How to consolidate private student loans so you can pay them off faster.
Fact: Only about 6% of all student loan borrowers have at least one private student loan.
What is private student loan consolidation?
A private student loan is financing that you get through a bank, credit union or other private lender. Loan qualification and the applied interest rate are typically based on your credit score. That’s different from federal student loans you get by completing your FAFSA. For those, qualification is need-based and the interest rate is set according to the 10-year Treasury Note Index.
Building on that, a private consolidation loan for student debt comes from a private lender. It works similarly to a credit card debt consolidation loan. You qualify based on your credit score for a loan amount that’s large enough to pay off your existing loans. The funds pay off your existing loans, leaving only the new loan to pay off.
What are the benefits of private loan consolidation?
This type of consolidation offers three key benefits:
- You combine all your bills into one simplified payment, often lowering your total monthly obligation
- You can reduce the interest rate applied to your debt
- By reducing the rate, you can get out of debt faster even though you may pay less each month
How private student loan consolidation works
- You apply for a consolidation loan through your bank, credit union or preferred lender
- You choose a loan amount large enough to pay off all the existing student loan debt you wish to consolidate.
- In most cases, the lender will request information on each loan, such as the current balance and servicer name.
- They will review your credit and debts to see if you qualify. Qualification depends on:
- Your credit score
- Your debt-to-income ratio
- The term of your loan depends on your budget and how much you can afford each month.
- A longer term provides a lower monthly payment, but higher total costs
- A shorter term increases the monthly payment, but reduces costs overall because there are fewer interest charges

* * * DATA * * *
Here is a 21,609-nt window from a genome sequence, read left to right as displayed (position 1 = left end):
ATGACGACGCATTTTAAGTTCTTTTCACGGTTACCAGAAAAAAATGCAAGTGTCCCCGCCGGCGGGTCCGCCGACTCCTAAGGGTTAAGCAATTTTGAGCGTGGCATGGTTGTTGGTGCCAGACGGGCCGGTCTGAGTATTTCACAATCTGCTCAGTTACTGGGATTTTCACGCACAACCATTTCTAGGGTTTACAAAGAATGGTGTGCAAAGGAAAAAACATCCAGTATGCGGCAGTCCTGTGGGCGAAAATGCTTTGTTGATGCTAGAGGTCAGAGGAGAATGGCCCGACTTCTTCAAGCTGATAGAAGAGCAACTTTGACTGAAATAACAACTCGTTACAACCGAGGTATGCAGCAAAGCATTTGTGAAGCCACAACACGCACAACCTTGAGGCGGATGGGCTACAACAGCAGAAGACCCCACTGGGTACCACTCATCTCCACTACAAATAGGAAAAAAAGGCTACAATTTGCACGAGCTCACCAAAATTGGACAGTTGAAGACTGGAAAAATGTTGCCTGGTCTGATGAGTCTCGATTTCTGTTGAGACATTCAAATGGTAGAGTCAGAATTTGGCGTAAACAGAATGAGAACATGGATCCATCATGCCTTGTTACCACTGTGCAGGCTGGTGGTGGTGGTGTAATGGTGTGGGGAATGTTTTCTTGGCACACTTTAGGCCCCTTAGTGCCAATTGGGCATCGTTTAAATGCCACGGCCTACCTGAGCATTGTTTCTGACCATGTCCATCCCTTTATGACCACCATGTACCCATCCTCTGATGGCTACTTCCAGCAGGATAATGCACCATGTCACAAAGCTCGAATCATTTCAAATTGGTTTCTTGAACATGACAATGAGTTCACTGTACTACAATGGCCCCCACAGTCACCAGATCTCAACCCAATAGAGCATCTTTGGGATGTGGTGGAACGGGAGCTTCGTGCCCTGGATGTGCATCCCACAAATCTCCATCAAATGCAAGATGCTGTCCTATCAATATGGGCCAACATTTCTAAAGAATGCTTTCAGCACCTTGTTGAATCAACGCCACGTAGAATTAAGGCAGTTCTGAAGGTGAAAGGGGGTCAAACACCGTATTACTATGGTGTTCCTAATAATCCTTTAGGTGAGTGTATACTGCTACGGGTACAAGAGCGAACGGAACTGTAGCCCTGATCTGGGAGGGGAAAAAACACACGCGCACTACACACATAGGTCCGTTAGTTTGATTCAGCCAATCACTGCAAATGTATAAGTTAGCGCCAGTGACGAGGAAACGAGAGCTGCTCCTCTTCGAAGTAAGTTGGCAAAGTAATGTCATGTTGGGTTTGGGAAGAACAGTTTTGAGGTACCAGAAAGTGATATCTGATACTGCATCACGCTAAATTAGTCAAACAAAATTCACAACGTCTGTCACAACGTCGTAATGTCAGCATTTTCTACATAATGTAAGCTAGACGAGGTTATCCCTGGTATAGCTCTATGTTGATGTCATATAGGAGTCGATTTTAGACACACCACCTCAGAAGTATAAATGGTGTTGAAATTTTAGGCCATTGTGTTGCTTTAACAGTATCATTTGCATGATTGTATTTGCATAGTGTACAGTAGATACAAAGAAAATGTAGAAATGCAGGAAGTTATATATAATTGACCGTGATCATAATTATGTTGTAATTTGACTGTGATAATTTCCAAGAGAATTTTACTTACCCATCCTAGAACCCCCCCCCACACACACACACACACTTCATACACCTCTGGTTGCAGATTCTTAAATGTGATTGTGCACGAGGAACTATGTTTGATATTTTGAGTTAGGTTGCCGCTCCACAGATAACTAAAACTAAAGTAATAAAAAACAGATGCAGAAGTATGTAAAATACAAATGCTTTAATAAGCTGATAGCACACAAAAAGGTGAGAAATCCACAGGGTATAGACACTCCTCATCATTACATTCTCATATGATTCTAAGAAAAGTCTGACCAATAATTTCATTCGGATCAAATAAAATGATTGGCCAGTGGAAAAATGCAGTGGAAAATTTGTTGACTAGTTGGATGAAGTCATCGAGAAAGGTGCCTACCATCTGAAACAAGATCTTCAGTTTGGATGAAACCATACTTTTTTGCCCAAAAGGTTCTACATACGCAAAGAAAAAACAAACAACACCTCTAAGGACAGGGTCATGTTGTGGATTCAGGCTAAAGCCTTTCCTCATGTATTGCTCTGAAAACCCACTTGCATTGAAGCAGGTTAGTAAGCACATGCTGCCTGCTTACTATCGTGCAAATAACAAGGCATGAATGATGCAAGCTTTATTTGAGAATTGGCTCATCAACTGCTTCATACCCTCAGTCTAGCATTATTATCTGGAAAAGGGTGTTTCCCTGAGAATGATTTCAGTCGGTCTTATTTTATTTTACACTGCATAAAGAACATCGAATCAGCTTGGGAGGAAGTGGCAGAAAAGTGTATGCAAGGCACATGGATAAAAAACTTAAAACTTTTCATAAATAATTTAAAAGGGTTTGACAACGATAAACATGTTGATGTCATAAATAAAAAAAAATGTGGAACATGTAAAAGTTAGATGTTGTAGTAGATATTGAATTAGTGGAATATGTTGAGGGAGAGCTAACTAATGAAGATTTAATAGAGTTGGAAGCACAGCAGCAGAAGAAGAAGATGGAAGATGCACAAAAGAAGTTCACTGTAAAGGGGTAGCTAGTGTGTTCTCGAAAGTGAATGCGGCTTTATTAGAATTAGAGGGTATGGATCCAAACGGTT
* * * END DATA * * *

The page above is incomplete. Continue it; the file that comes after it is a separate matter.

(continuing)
- Once approved, the lender will typically disburse the funds to the servicers you listed. This pays off your existing loans, leaving only the new loan to pay.
This can be an extremely useful form of school loan debt relief. And it doesn’t just apply to private student loans either. You can use this type of consolidation for federal loans, too. But it’s important to understand the benefits and consequences of doing so.
True or false: Consolidating federal loans with a private consolidation loan makes you ineligible for loan forgiveness.
What to consider when converting federal student loan debt to private
Private lenders will be more than happy to include your federal student loans when you consolidate. However, this isn’t always the best decision. Once you pay off federal loans with the consolidation loan, the debt effectively become private. That means you are no longer eligible for federal relief programs, this includes hardship-based repayment plans and PSLF.
Still, there can be some major benefits to converting your debt and in the right circumstances, it may be your best option. Why?
- Federal loan consolidation doesn’t always reduce the interest rate applied to your debt.
- You can choose your term, instead getting the term the government chooses for you.